Police Chiefs Say Existing Gun Laws Must Be Enforced
July 7, 2008 - 8:02 PM
(CNS) - According to a recent survey of police chiefs and sheriffs across the country, the majority said they do not believe "gun shows" are a major source for sales of illegal firearms to criminals. Instead the police officers said the simple enforcement of current gun laws will reduce crime.
"There are some 20,000 gun control laws on the books; adding another one or adding another hundred won't change it," Mort Feldman, Executive Vice President of the National Association of Chiefs of Police, told CNSNews.com. "What will change it is strict enforcement."
The survey questions were conducted among 16,000 Chiefs of Police and Sheriffs across the United States. The National Association of Chiefs of Police conducted the survey for the 12th consecutive year.
An array of questions regarding gun control laws and their effectiveness netted some unconventional results from a cross section of police officers in America. Ninety-three percent responded that law-abiding citizens should be able to purchase a firearm for sport or self-defense, while 66 percent feel citizens should not be limited to a one gun per month purchase.
"Police in law enforcement understand the facts," said Aaron Zelman, President of Jews for the Preservation of Firearms Ownership. "They know restrictive, prohibition type laws only breeds more crime."
Officers also relayed their firm belief that gun control laws do not stop criminals from obtaining firearms. Ninety-eight percent of the respondents claim criminals currently are able to obtain virtually any type of firearm by illegal means, while 56 percent do not think "gun shows" provide a legitimate way for criminals to get their guns.
"While gun shows are a source, they're not a major source," said Feldman. "Most of the people who are being targeted, the youngsters who get illegal firearms, do not get them at gun shows."
Feldman told CNSnews.com, "We believe it's not the implement, it's the individual that uses it."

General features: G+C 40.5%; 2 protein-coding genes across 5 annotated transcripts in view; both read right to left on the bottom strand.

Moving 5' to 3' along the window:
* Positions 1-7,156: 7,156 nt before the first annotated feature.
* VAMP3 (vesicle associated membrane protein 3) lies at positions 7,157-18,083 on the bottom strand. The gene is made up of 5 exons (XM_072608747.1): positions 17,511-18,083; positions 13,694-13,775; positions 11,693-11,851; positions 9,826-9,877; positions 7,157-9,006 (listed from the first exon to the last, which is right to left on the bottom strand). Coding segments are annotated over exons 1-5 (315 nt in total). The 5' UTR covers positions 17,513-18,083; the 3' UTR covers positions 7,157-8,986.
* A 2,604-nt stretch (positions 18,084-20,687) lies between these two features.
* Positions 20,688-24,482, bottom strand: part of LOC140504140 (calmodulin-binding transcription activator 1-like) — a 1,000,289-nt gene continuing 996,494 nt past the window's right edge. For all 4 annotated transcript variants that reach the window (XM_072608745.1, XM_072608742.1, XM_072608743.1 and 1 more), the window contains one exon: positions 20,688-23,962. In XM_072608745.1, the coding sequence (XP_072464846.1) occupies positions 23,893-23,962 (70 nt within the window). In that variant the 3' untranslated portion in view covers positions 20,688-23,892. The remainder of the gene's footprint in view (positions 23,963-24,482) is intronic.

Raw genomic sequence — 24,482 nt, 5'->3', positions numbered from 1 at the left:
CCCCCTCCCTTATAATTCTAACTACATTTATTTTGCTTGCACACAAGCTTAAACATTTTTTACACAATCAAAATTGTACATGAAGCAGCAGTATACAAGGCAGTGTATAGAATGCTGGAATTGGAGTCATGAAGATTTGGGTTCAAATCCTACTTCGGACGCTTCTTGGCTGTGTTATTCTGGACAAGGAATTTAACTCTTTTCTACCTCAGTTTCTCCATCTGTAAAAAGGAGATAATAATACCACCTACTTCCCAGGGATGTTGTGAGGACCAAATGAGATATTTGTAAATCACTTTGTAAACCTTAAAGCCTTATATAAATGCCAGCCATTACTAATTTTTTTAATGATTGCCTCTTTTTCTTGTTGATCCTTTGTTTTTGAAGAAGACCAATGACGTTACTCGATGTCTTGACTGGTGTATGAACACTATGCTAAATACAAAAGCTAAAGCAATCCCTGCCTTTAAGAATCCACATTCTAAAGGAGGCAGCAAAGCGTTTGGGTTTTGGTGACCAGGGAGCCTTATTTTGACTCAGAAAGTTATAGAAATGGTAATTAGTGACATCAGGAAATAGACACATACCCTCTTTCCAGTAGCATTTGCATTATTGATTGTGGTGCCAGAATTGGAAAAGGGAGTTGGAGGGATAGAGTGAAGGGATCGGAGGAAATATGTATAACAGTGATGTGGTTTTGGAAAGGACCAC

The Coalition to Stop Gun Violence (CSGV), a gun-control advocacy group located in Washington D.C., disagreed with Feldman's assertion that police officers are more interested in crime control rather than gun control.
"We don't think people should be absolved of their responsibility," said Desmond Riley, press spokesman for the CSGV. "We think the easy accessibility of firearms contribute to the high firearm death rate in our country."
According to the poll a resounding number of officers, however, believe enforcement of the laws would reduce the "firearm death rate." Eighty-eight percent of those surveyed feel anyone, such as a convicted felon, in violation of state or federal firearm possession laws should receive a maximum prison term, if convicted.
Riley told CNSnews.com today's gun control laws and proposed legislation before Congress is inadequate.
"The reason they're ineffective is because they try to target someone's behavior," said Riley. "Most gun control laws don't effect manufacture and distribution of firearms, and that's what we think the laws should effect."
Second Amendment supporters were quick to dismiss Riley's remarks.
"Gun control laws don't effect criminals anymore than drug laws effect criminals," said Zelman.
Added Feldman, "There's never been a written law that prevented a criminal from committing his crime."